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Jesus didn't exist and he lived 100BC!

Jan 06, 2006 00:15 AM
by gregory

(1) Did Jesus exist?

This is not the same as “Was Jesus the Son of God?” or some such question. It is
simply a question for the historian (as are questions like “Did Socrates exist?”
or “Did Herod exist?”).

That anyone in the 21st century would bother to assert that Jesus did not exist
is indeed extraordinary, given the vast weight of scholarship (as opposed to
“psychic revelation”) that has been devoted to this question! Scholars who are
agnostics, humanists or atheists have reached the conclusion that his existence
is a simple matter of historical fact.

For those whose intellects can’t face the burden of serious scholarship on the
subject, a good, basic introduction (written from a distinctly non- or even
anti-Christian point of view) is Ian Wilson’s "Jesus. The Evidence" [Weidenfeld
and Nicolson, London, 1984].

(2) Did Jesus live 100BC (or BCE) ?

Although this claim is put forward by Blavatsky, it was essentially G.R.S.Mead
who promoted it in his endlessly-reprinted "Did Jesus Live 100BC?" (which, it
might be remembered, was based more on Leadbeater’s clairvoyant “revelations”
than on anything else, although this is not acknowledged).

Insofar as Mead attempts to use any “ancient” source, he relies on whathe calls
the Toldoth Jeschu. Alas for Mead, and his imitators, this “ancient” source is
at best a mediaeval satire and at worst a mediaeval forgery.

The Toledot Yeshu ( literally Generations of Yeshu), is the title of several
mediaeval manuscripts containing legends and folktales but are not part of
rabbinic literature and are not considered canonical or normative. The original
text came into being in the 5th century, at the earliest, and more probably(and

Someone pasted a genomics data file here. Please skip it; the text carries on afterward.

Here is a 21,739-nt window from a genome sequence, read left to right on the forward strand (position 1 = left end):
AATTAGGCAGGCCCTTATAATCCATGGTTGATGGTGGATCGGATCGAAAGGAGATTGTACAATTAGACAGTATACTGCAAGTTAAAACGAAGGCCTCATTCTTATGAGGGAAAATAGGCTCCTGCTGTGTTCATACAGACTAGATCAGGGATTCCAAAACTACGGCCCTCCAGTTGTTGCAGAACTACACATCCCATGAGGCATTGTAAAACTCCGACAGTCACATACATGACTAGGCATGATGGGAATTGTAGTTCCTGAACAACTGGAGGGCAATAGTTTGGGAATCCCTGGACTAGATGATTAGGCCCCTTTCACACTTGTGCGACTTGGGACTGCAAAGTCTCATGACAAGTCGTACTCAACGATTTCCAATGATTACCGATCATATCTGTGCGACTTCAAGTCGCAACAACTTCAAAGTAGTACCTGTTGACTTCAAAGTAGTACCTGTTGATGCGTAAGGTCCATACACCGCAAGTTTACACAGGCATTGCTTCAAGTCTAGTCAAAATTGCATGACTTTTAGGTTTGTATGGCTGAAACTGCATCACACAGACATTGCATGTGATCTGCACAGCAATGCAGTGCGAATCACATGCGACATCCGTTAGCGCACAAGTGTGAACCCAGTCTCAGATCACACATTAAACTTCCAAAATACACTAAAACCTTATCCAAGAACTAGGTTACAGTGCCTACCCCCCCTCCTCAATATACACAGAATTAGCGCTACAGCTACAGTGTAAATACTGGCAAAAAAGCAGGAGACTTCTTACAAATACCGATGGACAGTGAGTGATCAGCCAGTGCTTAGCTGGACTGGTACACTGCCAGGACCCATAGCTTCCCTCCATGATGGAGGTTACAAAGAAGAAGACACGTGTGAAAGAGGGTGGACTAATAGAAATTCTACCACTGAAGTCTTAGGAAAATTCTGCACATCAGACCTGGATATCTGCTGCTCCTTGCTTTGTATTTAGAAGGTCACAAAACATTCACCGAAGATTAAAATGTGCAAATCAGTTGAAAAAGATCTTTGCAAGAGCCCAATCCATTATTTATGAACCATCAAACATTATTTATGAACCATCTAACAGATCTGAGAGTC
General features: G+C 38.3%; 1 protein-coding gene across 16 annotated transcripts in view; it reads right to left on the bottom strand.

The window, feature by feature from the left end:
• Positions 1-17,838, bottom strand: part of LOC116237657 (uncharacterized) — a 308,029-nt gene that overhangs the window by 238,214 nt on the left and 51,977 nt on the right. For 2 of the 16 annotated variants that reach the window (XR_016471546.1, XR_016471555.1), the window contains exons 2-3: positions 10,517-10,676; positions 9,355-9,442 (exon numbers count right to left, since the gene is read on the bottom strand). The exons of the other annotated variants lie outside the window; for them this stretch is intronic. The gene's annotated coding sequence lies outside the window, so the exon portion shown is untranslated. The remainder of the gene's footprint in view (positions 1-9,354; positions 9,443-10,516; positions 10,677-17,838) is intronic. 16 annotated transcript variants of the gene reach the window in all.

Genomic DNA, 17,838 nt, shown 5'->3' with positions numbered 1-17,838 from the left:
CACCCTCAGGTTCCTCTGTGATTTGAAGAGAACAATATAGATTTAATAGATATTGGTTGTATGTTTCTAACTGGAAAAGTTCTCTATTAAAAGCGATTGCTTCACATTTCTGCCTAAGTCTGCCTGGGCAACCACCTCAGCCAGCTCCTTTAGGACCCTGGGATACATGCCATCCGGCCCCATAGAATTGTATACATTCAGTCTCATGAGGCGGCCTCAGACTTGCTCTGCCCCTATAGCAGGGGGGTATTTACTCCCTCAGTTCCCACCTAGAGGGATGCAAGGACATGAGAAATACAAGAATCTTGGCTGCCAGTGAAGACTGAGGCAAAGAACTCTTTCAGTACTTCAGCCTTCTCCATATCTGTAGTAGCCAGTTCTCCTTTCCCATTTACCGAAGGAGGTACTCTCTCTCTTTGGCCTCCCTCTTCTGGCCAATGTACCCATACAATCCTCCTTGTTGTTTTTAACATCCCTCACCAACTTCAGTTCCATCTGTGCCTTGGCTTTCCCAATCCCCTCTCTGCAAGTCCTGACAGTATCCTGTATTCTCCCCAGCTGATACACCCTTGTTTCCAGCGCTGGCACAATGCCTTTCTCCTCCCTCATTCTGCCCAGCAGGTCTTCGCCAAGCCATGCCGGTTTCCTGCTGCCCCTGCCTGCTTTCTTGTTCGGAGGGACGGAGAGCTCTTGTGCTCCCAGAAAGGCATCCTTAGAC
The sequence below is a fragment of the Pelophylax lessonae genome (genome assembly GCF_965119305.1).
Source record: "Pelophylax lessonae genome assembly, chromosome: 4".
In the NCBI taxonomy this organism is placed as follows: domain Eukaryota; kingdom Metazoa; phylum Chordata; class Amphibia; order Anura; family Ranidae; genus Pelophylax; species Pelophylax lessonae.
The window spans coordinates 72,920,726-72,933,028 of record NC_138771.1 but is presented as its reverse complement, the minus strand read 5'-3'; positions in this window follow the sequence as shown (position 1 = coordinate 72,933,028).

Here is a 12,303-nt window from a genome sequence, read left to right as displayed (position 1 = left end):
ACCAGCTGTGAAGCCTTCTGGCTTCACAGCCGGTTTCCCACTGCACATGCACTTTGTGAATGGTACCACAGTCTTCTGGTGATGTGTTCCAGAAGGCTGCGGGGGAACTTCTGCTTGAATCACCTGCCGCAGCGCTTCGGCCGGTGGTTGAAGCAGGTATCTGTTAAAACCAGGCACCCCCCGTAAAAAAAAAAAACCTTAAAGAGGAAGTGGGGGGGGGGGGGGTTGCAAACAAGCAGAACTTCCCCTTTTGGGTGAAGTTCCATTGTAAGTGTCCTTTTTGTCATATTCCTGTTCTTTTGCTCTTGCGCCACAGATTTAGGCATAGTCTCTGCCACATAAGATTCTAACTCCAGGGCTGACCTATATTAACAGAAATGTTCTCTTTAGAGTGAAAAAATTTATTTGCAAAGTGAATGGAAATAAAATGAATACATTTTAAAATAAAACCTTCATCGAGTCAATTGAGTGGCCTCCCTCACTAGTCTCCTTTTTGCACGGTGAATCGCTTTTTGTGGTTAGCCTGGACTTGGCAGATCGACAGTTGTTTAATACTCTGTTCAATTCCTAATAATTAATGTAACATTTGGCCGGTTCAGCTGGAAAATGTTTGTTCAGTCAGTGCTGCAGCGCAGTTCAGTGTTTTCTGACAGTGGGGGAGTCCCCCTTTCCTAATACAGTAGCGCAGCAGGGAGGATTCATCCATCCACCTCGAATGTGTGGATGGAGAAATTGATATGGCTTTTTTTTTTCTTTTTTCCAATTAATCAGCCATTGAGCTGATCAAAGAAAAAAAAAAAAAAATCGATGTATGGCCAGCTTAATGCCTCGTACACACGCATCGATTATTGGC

according to most scholars) in the 10th century, and subsequently spread, in
Hebrew and Yiddish versions. Jewish scholars do not claim any historical basis
for it, and most critics suggest that it appeared during periods of widespread
persecution of the Jews (for example, the Crusades). The Oxford Dictionary of
Jewish Religion says of it, ".the work is an expression of vulgar polemics
written in reaction to the no less vulgar attacks on Judaism in popular
Christian teaching and writing [of that time]".

The Toledoth Yeshu blends and blurs the stories of three men who lived fromthe
second century BC to the second century AD: the late 2nd century BC religious
leader Yeshu Ha Notzri who was executed; an early second century AD Ben Stada
who was alleged to have practiced some form of "sorcery"; and an early first
century AD Ben Pandera whose disciples were healers.

The Toledoth Yeshu combines stories about of these three men, and others like
the 5th century AD Rabbi Tanhuma Bar Abba, creating what one commentator has
described as “one satirical and cautionary would-be messiah tale”.

There is nothing in the way of a scholarly work supporting Mead’s thesis:G.
Nevin Drinkwater, an English Theosophist and Liberal Catholic priest, wrotea
vast (and apparently unpublished) work to “prove” the case. I have a
manuscript of it in my archives. In the light of modern (post-1975) Biblical
scholarship such a labour seems more a tragic waste of time and energy than
anything else.

Those who want to argue that either (1) Jesus did not exist, or (2) he lived
(more or less) 100 BC (or BCE) needs to “come up with the goods”. Thosewho
argue that he lived, and around the time traditionally claimed, have produced
vast volumes of heavy research and scholarship. Medieval forgeries and “psychic
revelations” may impress the gullible; that some people are gullible is about
all that proves.

Dr Gregory Tillett

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